- Recent Developments in Real Estate Closing or Settlement Protection in the State of Maryland
- May 31, 2012 | Author: James A. Sullivan
- Law Firm: Miles & Stockbridge P.C. - Rockville Office
As established in the case, Proctor v. Metropolitan Money Store Corp., 579 F. Supp. 2d 724 (D. Md. 2008), employing an agent to issue title insurance does not, in and of itself, create an agency relationship as to the agent’s settlement and closing activities in Maryland.
Consequently, in the absence of a “closing protection letter,” or statutory language to the contrary, a title insurer generally is not liable for a settlement agent’s fraud or other misconduct in connection with a real estate closing. The insured, rather than the title insurer, bears the risk of a loss caused by a settlement agent’s misconduct.
In February 2012, legislation was introduced in the Maryland General Assembly (Senate Bill 724 and House Bill 866 “Title Insurance—Closing or Settlement Protection”), to require title insurers to provide closing protection to insured “lenders, borrowers, sellers, or buyers” against certain losses resulting from an agent’s theft or misappropriation of settlement funds or the agent’s failure to comply with written closing instructions. However, the General Assembly, failed to adopt the proposed legislation as written, and instead passed a law, which will go into effect on July 1, 2012, directing the Maryland Insurance Commissioner to study closing and settlement protection practices of the title insurance industry and to make recommendations for changes to the closing and settlement practices of the title insurance industry.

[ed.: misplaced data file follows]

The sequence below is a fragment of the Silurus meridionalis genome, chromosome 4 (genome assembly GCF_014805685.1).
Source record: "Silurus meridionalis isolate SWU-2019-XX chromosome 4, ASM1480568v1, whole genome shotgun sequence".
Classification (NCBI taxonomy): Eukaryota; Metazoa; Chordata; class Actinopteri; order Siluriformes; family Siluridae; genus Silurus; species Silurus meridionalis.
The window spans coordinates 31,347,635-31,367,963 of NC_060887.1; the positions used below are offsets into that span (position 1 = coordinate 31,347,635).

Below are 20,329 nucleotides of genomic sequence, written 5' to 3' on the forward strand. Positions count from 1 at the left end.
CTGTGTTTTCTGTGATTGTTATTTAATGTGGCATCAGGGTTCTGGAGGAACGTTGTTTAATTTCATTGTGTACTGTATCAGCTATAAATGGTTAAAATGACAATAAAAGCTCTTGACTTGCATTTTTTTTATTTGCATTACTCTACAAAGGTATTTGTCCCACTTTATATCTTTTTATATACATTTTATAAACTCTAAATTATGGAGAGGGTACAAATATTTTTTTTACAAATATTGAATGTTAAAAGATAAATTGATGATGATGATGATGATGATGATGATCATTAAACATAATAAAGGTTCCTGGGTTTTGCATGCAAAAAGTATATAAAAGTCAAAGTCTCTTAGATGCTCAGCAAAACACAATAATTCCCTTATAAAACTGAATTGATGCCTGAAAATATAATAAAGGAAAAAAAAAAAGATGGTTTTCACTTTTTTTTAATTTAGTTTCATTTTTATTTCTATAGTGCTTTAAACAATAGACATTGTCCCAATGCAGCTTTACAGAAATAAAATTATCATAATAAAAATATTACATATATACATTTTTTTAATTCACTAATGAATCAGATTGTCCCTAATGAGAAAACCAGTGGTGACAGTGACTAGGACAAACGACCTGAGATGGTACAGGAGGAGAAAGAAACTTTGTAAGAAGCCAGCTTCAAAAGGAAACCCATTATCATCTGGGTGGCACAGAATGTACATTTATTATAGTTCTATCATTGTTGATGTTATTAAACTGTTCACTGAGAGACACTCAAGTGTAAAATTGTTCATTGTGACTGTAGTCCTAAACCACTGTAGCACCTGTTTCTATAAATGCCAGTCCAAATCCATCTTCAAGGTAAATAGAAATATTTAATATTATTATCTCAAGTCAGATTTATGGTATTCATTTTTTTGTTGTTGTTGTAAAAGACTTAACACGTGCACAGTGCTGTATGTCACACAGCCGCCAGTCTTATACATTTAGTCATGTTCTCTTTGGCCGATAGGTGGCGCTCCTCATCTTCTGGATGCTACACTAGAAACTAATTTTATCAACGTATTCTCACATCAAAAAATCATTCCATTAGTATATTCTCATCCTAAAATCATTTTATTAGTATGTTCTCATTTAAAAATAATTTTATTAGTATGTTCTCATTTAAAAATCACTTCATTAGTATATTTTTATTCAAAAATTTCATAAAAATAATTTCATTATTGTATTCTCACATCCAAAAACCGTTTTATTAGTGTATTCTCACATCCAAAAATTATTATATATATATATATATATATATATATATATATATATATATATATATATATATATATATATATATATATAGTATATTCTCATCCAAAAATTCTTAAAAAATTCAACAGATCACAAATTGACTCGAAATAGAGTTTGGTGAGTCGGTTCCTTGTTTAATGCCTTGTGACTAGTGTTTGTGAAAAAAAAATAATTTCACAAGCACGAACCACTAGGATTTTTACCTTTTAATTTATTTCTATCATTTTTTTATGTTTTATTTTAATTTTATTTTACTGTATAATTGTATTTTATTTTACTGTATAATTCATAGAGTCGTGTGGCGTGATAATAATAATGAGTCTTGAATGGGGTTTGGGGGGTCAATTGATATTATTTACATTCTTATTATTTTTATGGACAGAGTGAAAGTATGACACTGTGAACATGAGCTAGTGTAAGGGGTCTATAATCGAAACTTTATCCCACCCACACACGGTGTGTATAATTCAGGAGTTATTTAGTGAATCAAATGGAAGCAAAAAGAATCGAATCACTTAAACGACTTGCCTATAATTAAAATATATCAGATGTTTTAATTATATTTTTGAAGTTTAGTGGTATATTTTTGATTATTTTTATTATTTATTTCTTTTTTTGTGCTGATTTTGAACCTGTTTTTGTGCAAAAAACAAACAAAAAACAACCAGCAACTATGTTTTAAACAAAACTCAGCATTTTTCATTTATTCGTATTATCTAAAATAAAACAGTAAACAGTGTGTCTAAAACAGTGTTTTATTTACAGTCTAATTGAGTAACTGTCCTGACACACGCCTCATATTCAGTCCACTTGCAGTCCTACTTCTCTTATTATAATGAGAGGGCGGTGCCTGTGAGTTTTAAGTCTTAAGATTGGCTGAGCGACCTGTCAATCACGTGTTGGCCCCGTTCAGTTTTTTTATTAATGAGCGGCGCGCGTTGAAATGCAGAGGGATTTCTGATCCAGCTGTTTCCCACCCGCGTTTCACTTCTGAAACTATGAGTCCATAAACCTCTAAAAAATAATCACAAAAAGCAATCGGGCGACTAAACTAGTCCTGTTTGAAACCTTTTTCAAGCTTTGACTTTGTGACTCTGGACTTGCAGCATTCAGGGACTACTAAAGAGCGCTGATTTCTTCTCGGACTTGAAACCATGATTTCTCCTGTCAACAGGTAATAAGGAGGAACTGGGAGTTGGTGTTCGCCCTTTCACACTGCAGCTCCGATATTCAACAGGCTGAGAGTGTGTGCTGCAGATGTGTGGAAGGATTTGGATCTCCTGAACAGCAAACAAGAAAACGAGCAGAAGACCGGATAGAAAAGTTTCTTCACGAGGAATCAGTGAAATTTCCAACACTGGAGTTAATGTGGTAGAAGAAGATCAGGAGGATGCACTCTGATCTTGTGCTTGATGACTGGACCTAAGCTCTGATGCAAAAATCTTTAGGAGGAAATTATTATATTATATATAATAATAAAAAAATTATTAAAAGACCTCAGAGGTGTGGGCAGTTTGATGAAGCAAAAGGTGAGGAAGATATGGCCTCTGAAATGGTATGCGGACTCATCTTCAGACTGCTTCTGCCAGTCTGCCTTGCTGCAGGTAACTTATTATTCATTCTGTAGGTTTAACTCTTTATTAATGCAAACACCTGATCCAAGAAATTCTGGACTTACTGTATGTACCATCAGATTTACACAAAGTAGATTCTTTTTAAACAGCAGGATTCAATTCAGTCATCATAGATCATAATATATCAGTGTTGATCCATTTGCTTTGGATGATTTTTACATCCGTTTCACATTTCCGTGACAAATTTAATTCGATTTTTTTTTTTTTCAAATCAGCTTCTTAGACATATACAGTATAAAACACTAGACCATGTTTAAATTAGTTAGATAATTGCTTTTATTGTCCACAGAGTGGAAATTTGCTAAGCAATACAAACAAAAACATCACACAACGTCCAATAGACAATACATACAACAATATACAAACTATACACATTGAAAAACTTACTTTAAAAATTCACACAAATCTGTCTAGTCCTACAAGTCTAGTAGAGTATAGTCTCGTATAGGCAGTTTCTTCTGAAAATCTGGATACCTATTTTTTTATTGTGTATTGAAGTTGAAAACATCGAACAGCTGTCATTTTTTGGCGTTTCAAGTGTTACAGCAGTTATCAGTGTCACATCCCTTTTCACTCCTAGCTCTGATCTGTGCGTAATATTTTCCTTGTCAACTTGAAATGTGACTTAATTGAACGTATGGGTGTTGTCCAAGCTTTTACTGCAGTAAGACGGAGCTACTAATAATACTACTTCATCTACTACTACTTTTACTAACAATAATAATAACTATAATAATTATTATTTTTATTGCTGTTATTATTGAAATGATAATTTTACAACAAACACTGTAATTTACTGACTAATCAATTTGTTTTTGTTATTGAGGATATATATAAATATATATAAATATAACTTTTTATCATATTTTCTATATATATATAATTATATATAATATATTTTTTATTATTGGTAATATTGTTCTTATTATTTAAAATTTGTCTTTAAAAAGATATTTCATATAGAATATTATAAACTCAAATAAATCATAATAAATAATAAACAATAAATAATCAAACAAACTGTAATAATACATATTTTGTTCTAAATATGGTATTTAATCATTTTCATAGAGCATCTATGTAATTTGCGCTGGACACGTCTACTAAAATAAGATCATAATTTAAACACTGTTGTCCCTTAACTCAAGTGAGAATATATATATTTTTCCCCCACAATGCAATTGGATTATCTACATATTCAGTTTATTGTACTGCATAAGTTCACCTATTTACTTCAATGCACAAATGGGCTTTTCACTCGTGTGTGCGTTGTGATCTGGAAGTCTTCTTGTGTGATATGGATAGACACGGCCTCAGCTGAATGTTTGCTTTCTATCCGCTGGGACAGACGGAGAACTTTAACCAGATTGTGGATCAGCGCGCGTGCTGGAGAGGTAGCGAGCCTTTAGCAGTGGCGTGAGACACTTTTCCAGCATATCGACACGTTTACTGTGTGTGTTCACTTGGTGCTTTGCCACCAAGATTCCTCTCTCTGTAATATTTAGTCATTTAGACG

In conducting the study, the Insurance Commissioner will be required to consider, among other issues, defalcations reported to and discovered by the Maryland Insurance Administration; the extent to which on-site review by title insurers of their appointed title insurance producers have addressed the problem of defalcations; the availability of bonds, reinsurance and other coverage to protect title insurers against the theft, misappropriation or misuse of closing or settlement funds; and the manner in which other states are addressing closing or settlement protection.
The Insurance Commissioner is required to report her findings and recommendations to the Senate Finance Committee and the House Economic Matters Committee on or before December 1, 2012. Until that time, it remains to be seen whether, and to what extent, title insurers may be required to provide closing or settlement protection in the state of Maryland.